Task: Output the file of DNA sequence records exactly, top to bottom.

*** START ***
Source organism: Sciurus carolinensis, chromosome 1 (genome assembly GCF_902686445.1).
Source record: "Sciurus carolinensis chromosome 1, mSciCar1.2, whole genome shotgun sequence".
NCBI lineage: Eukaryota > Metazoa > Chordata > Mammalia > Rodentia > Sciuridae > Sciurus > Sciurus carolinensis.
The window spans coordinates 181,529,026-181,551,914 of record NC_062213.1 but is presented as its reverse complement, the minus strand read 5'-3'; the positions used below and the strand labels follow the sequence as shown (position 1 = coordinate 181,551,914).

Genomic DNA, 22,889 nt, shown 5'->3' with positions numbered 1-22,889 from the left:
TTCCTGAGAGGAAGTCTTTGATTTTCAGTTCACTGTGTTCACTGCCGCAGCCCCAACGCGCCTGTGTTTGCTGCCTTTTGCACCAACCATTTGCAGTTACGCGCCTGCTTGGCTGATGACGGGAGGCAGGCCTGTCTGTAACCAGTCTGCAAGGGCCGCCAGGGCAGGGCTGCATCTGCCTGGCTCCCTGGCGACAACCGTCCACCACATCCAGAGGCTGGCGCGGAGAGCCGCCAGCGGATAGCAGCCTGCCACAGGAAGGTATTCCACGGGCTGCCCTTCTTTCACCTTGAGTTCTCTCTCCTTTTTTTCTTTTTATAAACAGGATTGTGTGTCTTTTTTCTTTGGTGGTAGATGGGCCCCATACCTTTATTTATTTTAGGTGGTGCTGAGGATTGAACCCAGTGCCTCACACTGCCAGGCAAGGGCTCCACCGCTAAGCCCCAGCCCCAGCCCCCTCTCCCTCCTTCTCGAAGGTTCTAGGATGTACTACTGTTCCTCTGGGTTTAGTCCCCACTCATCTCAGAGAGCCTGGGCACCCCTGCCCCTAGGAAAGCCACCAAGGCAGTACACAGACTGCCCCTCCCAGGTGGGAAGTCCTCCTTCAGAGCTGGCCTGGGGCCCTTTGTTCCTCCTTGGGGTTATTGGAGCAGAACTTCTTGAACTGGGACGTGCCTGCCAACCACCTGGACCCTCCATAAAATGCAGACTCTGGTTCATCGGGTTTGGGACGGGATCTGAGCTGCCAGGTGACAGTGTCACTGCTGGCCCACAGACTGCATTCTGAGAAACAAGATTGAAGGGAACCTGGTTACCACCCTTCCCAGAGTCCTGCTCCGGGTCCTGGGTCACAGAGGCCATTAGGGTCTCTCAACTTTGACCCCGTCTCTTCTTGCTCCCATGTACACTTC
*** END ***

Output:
Source organism: Sciurus carolinensis, chromosome 1 (genome assembly GCF_902686445.1).
Source record: "Sciurus carolinensis chromosome 1, mSciCar1.2, whole genome shotgun sequence".
NCBI lineage: Eukaryota > Metazoa > Chordata > Mammalia > Rodentia > Sciuridae > Sciurus > Sciurus carolinensis.
The window spans coordinates 181,529,026-181,551,914 of record NC_062213.1 but is presented as its reverse complement, the minus strand read 5'-3'; the positions used below and the strand labels follow the sequence as shown (position 1 = coordinate 181,551,914).

Genomic DNA, 22,889 nt, shown 5'->3' with positions numbered 1-22,889 from the left:
TTCCTGAGAGGAAGTCTTTGATTTTCAGTTCACTGTGTTCACTGCCGCAGCCCCAACGCGCCTGTGTTTGCTGCCTTTTGCACCAACCATTTGCAGTTACGCGCCTGCTTGGCTGATGACGGGAGGCAGGCCTGTCTGTAACCAGTCTGCAAGGGCCGCCAGGGCAGGGCTGCATCTGCCTGGCTCCCTGGCGACAACCGTCCACCACATCCAGAGGCTGGCGCGGAGAGCCGCCAGCGGATAGCAGCCTGCCACAGGAAGGTATTCCACGGGCTGCCCTTCTTTCACCTTGAGTTCTCTCTCCTTTTTTTCTTTTTATAAACAGGATTGTGTGTCTTTTTTCTTTGGTGGTAGATGGGCCCCATACCTTTATTTATTTTAGGTGGTGCTGAGGATTGAACCCAGTGCCTCACACTGCCAGGCAAGGGCTCCACCGCTAAGCCCCAGCCCCAGCCCCCTCTCCCTCCTTCTCGAAGGTTCTAGGATGTACTACTGTTCCTCTGGGTTTAGTCCCCACTCATCTCAGAGAGCCTGGGCACCCCTGCCCCTAGGAAAGCCACCAAGGCAGTACACAGACTGCCCCTCCCAGGTGGGAAGTCCTCCTTCAGAGCTGGCCTGGGGCCCTTTGTTCCTCCTTGGGGTTATTGGAGCAGAACTTCTTGAACTGGGACGTGCCTGCCAACCACCTGGACCCTCCATAAAATGCAGACTCTGGTTCATCGGGTTTGGGACGGGATCTGAGCTGCCAGGTGACAGTGTCACTGCTGGCCCACAGACTGCATTCTGAGAAACAAGATTGAAGGGAACCTGGTTACCACCCTTCCCAGAGTCCTGCTCCGGGTCCTGGGTCACAGAGGCCATTAGGGTCTCTCAACTTTGACCCCGTCTCTTCTTGCTCCCATGTACACTTC